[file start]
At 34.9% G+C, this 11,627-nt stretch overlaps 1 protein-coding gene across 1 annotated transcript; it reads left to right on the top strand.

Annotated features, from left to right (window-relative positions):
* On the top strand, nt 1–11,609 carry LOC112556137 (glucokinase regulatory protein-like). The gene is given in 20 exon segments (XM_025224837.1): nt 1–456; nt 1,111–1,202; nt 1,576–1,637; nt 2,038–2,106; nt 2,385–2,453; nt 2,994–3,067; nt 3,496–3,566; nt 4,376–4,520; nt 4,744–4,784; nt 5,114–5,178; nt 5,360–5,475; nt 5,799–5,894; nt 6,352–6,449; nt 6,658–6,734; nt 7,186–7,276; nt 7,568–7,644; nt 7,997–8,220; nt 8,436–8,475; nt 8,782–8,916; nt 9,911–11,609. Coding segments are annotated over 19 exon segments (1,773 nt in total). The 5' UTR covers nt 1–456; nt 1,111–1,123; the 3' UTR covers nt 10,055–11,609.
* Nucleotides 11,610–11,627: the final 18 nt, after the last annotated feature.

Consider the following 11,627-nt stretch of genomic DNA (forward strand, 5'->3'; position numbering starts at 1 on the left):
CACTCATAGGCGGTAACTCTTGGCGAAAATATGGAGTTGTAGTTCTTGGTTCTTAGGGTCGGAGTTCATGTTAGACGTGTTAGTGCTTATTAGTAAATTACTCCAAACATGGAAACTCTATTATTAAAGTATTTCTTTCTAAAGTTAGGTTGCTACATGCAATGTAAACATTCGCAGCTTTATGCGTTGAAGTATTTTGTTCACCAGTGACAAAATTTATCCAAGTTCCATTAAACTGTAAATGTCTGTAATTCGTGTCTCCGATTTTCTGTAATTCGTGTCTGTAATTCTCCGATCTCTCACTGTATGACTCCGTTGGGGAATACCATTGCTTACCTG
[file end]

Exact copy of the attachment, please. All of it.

At 34.9% G+C, this 11,627-nt stretch overlaps 1 protein-coding gene across 1 annotated transcript; it reads left to right on the top strand.

Annotated features, from left to right (window-relative positions):
* On the top strand, nt 1–11,609 carry LOC112556137 (glucokinase regulatory protein-like). The gene is given in 20 exon segments (XM_025224837.1): nt 1–456; nt 1,111–1,202; nt 1,576–1,637; nt 2,038–2,106; nt 2,385–2,453; nt 2,994–3,067; nt 3,496–3,566; nt 4,376–4,520; nt 4,744–4,784; nt 5,114–5,178; nt 5,360–5,475; nt 5,799–5,894; nt 6,352–6,449; nt 6,658–6,734; nt 7,186–7,276; nt 7,568–7,644; nt 7,997–8,220; nt 8,436–8,475; nt 8,782–8,916; nt 9,911–11,609. Coding segments are annotated over 19 exon segments (1,773 nt in total). The 5' UTR covers nt 1–456; nt 1,111–1,123; the 3' UTR covers nt 10,055–11,609.
* Nucleotides 11,610–11,627: the final 18 nt, after the last annotated feature.

Consider the following 11,627-nt stretch of genomic DNA (forward strand, 5'->3'; position numbering starts at 1 on the left):
CACTCATAGGCGGTAACTCTTGGCGAAAATATGGAGTTGTAGTTCTTGGTTCTTAGGGTCGGAGTTCATGTTAGACGTGTTAGTGCTTATTAGTAAATTACTCCAAACATGGAAACTCTATTATTAAAGTATTTCTTTCTAAAGTTAGGTTGCTACATGCAATGTAAACATTCGCAGCTTTATGCGTTGAAGTATTTTGTTCACCAGTGACAAAATTTATCCAAGTTCCATTAAACTGTAAATGTCTGTAATTCGTGTCTCCGATTTTCTGTAATTCGTGTCTGTAATTCTCCGATCTCTCACTGTATGACTCCGTTGGGGAATACCATTGCTTACCTG